SAN FRANCISCO, February 28, 2020—Officials will join Mission Economic Development Agency (MEDA) and BRIDGE Housing at 2:30 p.m. today to celebrate the renewal of Mission Dolores, a 91-unit affordable rental community for seniors and residents with disabilities. The building at 1855 15th Street is one of 28 developments previously owned by the San Francisco Housing Authority that were revitalized under the Rental Assistance Demonstration (RAD) Program created by the U.S. Department of Housing and Urban Development and championed by the San Francisco Mayor’s Office of Housing and Community Development. The program leverages private capital to preserve and improve public housing and address a multibillion-dollar nationwide backlog of deferred maintenance.
“With every rededication the City celebrates, we take a step toward ensuring our residents in need have the resources to thrive,” said Dan Adams, Acting Director of the Mayor’s Office of Housing and Community Development. “The fully renovated Mission Dolores is a model of the transformative nature of RAD and will be a community asset for generations to come. Thank you BRIDGE, MEDA and most importantly, the residents for your steadfast partnership that has brought us here today.”
Co-developers BRIDGE and MEDA oversaw an extensive rehabilitation of residents’ apartments as well as community spaces, focusing on life-safety upgrades and modernization efforts to improve resident life. Under the provisions of the RAD program, no residents were displaced, all residents moved back into their revitalized apartments, and all continue to pay 30% of their income for rent. This project is part of the City’s commitment to preserving and revitalizing nearly 3,500 distressed public housing units across San Francisco. To date, nearly 3,300 apartments have been converted and renovated under the RAD program.
“MEDA was excited to work with co-developer BRIDGE Housing on the rehabilitation of 1855 15th St. This was a true collaborative effort, with City officials, funders, stakeholders, partners, community members and the property’s residents themselves working together to preserve 91 units of affordable housing so seniors and disabled San Franciscans can age in place with dignity,” stated MEDA Chief Executive Officer Luis Granados.
As a reflection of the Mission District’s rich cultural heritage, the building’s façade now features a 108-foot mural by Precita Eyes Muralists, a local arts organization. The sunflower design, chosen by Mission Dolores residents, symbolizes renewal and growth.
Cynthia Parker, President and CEO of BRIDGE, said: “The RAD program in San Francisco is transforming public housing, infusing millions of dollars into the rehabilitation of these homes and bolstering resident services that will enrich the lives of some of our most vulnerable community members. We are proud to have partnered with MEDA to preserve affordable housing in the Mission and prevent displacement.”
“It is so exciting to witness the transformation of an aging housing community like Mission Dolores into more modern, upgraded units for some of our most vulnerable city residents in the Mission District. Bank of America’s $2.2 billion in financing as part of SF-RAD helped ensure that these residents–more than 100 who are low-income seniors and disabled–can continue to live in safe, quality housing in our great City,” said Liz Minick, Bank of America San Francisco/East Bay Market Executive. “The incredible leadership of BRIDGE Housing and Mission Economic Development Agency and the San Francisco Housing Authority is to be applauded.” Bank of America’s Community Development Banking provided a record $4.88 billion in loans, tax credit equity investments, and other real estate development solutions for affordable housing last year alone.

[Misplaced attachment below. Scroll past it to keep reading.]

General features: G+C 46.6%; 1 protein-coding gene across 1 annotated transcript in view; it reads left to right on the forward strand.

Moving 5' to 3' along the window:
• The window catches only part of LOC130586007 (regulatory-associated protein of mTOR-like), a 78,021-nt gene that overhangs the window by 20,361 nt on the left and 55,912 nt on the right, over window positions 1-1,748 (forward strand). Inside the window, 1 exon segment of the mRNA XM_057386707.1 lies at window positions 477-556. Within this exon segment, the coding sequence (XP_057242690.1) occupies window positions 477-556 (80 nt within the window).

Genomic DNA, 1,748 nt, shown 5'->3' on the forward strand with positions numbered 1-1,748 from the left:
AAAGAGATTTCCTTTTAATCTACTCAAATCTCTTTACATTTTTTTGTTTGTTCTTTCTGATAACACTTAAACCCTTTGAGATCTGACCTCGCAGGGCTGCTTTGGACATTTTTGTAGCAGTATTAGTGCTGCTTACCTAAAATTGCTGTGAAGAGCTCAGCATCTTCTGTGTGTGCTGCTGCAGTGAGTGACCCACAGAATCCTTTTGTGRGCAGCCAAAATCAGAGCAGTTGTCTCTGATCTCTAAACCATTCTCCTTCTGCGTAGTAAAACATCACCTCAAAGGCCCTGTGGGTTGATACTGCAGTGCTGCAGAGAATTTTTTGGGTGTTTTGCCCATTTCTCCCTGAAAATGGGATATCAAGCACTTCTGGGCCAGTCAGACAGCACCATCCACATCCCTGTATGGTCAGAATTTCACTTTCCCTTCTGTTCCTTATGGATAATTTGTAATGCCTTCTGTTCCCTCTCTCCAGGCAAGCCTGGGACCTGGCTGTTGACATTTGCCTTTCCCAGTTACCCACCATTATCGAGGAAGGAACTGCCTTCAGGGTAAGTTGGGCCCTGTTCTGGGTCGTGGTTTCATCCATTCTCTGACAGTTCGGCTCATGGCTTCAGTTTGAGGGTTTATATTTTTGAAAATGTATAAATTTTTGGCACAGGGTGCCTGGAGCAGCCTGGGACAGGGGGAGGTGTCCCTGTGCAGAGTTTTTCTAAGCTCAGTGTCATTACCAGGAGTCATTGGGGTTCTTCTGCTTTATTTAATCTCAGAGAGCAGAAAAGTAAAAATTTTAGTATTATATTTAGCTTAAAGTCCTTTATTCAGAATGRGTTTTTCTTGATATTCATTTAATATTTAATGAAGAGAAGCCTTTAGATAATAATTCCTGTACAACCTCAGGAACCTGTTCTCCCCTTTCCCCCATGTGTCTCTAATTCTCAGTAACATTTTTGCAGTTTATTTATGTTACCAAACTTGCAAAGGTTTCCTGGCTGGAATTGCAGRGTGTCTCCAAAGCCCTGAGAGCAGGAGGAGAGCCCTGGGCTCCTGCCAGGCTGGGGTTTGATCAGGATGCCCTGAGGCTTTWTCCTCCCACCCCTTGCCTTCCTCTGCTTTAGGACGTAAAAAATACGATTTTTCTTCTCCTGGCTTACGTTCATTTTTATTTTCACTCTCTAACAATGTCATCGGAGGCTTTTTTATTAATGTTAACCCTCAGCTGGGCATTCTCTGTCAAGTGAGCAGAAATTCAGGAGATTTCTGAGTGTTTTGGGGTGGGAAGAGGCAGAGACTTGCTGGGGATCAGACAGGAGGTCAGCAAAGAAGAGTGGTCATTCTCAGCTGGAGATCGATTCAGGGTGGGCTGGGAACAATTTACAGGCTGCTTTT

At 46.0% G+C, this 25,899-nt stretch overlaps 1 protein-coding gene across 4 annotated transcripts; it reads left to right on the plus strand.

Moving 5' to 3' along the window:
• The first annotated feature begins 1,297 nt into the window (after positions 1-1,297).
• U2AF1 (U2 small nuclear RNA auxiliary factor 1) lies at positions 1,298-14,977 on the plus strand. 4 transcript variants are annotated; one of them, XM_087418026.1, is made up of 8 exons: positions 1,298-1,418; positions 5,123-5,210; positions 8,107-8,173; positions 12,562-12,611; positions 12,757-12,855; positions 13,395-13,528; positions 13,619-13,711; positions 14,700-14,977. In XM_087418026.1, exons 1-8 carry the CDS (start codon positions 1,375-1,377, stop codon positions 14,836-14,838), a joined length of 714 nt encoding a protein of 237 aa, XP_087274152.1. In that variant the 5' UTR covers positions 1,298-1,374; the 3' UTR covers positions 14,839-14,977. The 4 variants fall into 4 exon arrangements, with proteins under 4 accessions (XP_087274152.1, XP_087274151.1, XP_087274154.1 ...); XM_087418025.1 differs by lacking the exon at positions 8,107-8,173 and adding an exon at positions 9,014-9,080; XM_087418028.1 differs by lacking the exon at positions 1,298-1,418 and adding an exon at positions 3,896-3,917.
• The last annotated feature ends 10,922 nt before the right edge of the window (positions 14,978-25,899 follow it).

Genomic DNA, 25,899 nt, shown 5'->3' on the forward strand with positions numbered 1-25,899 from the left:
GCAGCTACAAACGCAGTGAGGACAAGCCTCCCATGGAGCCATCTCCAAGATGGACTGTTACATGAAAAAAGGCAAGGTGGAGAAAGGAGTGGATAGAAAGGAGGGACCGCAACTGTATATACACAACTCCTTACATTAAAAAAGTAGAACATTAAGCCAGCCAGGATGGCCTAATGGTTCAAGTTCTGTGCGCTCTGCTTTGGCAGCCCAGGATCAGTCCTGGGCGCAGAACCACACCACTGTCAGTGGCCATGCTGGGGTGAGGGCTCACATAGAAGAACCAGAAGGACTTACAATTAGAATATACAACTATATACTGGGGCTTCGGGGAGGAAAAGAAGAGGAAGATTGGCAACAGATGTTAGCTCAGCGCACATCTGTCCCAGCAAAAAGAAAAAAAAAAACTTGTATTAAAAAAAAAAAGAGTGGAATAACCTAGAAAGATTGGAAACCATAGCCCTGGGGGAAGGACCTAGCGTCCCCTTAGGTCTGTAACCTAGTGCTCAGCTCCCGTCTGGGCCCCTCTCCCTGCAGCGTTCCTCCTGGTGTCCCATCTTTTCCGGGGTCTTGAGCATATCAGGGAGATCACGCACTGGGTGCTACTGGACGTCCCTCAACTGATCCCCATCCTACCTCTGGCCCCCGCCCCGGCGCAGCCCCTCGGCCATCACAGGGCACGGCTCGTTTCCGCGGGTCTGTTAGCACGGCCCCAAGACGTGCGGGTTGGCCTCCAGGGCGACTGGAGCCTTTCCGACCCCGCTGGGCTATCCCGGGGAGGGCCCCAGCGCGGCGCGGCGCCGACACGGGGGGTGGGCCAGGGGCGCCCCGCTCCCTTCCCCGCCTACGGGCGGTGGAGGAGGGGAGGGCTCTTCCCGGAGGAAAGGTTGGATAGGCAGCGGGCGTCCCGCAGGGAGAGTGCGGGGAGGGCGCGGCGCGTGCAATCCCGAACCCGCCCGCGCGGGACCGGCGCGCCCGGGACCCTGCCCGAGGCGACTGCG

The rehabilitation architect was HKIT Architects and FineLine Construction was the general contractor. Financial partners included the San Francisco Mayor’s Office of Housing and Community Development, San Francisco Housing Authority, U.S. Department of Housing and Urban Development, Bank of America Merrill Lynch, California Tax Credit Allocation Committee, California Debt Limit Allocation Committee, Freddie Mac, Enterprise Community Partners and U.S. Bank. Through a ground lease with the Housing Authority, the MEDA and BRIDGE partnership owns and operates the building and is preserving its deep affordability for the long term.
Among the expected speakers at today’s celebration: Dan Adams, Acting Director, San Francisco Mayor’s Office of Housing and Community Development; District 8 Supervisor Rafael Mandelman; Karoleen Feng, MEDA; Liz Minick, Bank of America San Francisco/East Bay Market Executive; and Dennis Katrones, President of the Mission Dolores Tenants Council.
For more information about MEDA, visit www.medasf.org. To learn more about BRIDGE, visit www.bridgehousing.com.
About Mission Economic Development Agency (MEDA)
Rooted in the Mission and focused on San Francisco, MEDA’s mission is to strengthen low- and moderate-income Latino families by promoting economic equity and social justice through asset building and community development.
About BRIDGE Housing
BRIDGE, a leading nonprofit developer, manager and owner of affordable housing in California, Oregon and Washington, has participated in the development of more than 17,000 homes since its inception in 1983.